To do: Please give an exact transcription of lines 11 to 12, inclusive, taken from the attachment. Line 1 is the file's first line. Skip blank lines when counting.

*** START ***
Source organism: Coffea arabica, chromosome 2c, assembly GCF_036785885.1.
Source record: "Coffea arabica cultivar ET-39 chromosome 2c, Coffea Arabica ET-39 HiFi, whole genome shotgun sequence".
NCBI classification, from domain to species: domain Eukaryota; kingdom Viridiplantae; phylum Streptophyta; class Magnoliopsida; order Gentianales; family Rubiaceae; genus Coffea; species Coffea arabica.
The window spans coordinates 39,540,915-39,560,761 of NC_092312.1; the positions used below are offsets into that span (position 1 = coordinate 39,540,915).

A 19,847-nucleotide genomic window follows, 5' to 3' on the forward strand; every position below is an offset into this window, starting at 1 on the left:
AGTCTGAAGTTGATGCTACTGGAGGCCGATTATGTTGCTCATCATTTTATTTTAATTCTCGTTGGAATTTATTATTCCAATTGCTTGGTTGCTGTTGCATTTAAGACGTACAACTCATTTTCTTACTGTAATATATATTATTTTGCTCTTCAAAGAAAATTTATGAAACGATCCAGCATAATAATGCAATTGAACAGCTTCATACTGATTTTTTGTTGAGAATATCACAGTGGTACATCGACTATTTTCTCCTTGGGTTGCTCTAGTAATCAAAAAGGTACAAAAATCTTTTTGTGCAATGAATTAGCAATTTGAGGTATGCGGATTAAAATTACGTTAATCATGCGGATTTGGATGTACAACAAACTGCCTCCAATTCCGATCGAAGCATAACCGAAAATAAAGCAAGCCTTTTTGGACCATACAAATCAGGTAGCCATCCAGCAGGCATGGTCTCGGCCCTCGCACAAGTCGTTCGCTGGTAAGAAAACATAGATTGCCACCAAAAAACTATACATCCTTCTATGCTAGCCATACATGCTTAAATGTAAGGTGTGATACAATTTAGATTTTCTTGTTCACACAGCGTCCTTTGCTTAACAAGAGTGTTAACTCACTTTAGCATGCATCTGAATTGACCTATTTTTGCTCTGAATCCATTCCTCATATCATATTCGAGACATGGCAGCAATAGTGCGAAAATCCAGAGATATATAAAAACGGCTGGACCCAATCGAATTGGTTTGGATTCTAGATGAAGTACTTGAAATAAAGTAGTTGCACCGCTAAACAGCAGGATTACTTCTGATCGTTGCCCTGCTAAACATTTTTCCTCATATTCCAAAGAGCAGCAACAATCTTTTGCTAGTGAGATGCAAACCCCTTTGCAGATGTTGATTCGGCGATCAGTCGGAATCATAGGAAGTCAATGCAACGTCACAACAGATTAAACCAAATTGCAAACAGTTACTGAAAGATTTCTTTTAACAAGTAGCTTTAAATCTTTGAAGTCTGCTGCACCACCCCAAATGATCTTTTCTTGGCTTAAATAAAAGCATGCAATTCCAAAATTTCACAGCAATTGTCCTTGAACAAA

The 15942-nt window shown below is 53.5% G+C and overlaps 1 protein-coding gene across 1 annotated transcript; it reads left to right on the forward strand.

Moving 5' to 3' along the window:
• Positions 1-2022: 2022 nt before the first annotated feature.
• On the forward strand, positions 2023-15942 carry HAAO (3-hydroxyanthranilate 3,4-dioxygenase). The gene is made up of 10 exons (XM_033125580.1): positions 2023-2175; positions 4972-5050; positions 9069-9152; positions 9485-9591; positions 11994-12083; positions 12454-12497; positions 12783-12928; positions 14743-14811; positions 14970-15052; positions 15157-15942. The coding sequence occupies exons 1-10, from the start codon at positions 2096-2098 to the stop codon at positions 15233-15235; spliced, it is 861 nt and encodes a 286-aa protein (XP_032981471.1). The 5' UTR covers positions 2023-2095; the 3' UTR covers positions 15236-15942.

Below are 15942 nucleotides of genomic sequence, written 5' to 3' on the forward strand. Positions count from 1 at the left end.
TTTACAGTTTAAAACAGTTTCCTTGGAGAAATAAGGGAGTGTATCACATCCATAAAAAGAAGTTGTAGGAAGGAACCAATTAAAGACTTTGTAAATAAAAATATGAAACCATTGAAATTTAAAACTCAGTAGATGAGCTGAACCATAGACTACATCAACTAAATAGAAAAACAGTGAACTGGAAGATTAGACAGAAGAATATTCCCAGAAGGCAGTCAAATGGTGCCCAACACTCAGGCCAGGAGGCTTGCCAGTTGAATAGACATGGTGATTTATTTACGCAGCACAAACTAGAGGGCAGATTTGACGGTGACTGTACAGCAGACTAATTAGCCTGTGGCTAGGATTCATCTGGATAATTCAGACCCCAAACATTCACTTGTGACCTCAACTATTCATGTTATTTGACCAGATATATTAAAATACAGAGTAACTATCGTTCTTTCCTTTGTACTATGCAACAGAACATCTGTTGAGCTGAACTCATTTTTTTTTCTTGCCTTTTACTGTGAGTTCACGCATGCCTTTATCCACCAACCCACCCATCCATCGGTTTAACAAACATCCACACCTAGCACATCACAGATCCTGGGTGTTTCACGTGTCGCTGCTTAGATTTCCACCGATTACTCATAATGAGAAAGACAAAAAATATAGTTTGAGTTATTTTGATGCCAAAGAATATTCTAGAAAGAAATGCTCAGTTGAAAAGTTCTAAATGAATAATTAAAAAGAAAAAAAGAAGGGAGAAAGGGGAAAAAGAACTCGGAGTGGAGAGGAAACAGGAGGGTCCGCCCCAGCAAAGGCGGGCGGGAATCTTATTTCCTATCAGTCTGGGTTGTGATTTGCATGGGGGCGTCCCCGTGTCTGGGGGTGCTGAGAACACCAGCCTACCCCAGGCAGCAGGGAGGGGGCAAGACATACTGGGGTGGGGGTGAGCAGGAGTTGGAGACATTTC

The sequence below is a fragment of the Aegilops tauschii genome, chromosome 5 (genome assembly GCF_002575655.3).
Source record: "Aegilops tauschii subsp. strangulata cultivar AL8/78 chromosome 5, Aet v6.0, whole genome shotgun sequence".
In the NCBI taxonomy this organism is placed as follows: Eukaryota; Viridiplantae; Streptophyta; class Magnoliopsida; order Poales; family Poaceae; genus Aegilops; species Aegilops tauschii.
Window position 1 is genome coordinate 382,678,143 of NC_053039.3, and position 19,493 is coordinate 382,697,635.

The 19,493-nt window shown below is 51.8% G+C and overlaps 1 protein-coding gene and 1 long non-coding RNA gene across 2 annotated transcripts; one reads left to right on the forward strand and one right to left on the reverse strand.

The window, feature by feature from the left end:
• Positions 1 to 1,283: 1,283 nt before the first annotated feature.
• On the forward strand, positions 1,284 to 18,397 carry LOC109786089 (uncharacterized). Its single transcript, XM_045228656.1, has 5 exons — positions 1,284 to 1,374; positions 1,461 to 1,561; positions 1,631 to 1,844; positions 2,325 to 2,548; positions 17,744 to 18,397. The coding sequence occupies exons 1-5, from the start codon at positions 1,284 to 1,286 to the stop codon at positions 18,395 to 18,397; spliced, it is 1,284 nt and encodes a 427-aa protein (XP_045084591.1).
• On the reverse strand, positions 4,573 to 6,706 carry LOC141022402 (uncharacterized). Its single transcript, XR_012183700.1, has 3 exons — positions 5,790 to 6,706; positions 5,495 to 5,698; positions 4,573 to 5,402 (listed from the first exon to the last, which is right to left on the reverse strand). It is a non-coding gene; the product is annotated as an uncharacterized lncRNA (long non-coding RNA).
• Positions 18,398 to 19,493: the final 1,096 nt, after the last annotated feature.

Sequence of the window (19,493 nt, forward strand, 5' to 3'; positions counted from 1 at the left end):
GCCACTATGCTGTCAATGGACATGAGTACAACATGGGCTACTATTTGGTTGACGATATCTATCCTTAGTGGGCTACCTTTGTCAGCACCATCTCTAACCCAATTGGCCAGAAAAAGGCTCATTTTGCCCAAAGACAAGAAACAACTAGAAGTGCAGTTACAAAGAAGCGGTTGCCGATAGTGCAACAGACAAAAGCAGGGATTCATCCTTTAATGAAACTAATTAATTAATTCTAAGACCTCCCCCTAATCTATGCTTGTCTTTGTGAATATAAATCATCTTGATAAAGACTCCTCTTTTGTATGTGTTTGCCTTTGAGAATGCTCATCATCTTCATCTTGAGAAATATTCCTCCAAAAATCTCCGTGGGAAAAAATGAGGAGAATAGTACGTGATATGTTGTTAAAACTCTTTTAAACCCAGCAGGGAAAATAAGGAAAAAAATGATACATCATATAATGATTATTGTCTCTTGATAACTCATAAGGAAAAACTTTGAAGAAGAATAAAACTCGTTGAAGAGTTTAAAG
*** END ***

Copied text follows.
Below are 15942 nucleotides of genomic sequence, written 5' to 3' on the forward strand. Positions count from 1 at the left end.
TTTACAGTTTAAAACAGTTTCCTTGGAGAAATAAGGGAGTGTATCACATCCATAAAAAGAAGTTGTAGGAAGGAACCAATTAAAGACTTTGTAAATAAAAATATGAAACCATTGAAATTTAAAACTCAGTAGATGAGCTGAACCATAGACTACATCAACTAAATAGAAAAACAGTGAACTGGAAGATTAGACAGAAGAATATTCCCAGAAGGCAGTCAAATGGTGCCCAACACTCAGGCCAGGAGGCTTGCCAGTTGAATAGACATGGTGATTTATTTACGCAGCACAAACTAGAGGGCAGATTTGACGGTGACTGTACAGCAGACTAATTAGCCTGTGGCTAGGATTCATCTGGATAATTCAGACCCCAAACATTCACTTGTGACCTCAACTATTCATGTTATTTGACCAGATATATTAAAATACAGAGTAACTATCGTTCTTTCCTTTGTACTATGCAACAGAACATCTGTTGAGCTGAACTCATTTTTTTTTCTTGCCTTTTACTGTGAGTTCACGCATGCCTTTATCCACCAACCCACCCATCCATCGGTTTAACAAACATCCACACCTAGCACATCACAGATCCTGGGTGTTTCACGTGTCGCTGCTTAGATTTCCACCGATTACTCATAATGAGAAAGACAAAAAATATAGTTTGAGTTATTTTGATGCCAAAGAATATTCTAGAAAGAAATGCTCAGTTGAAAAGTTCTAAATGAATAATTAAAAAGAAAAAAAGAAGGGAGAAAGGGGAAAAAGAACTCGGAGTGGAGAGGAAACAGGAGGGTCCGCCCCAGCAAAGGCGGGCGGGAATCTTATTTCCTATCAGTCTGGGTTGTGATTTGCATGGGGGCGTCCCCGTGTCTGGGGGTGCTGAGAACACCAGCCTACCCCAGGCAGCAGGGAGGGGGCAAGACATACTGGGGTGGGGGTGAGCAGGAGTTGGAGACATTTC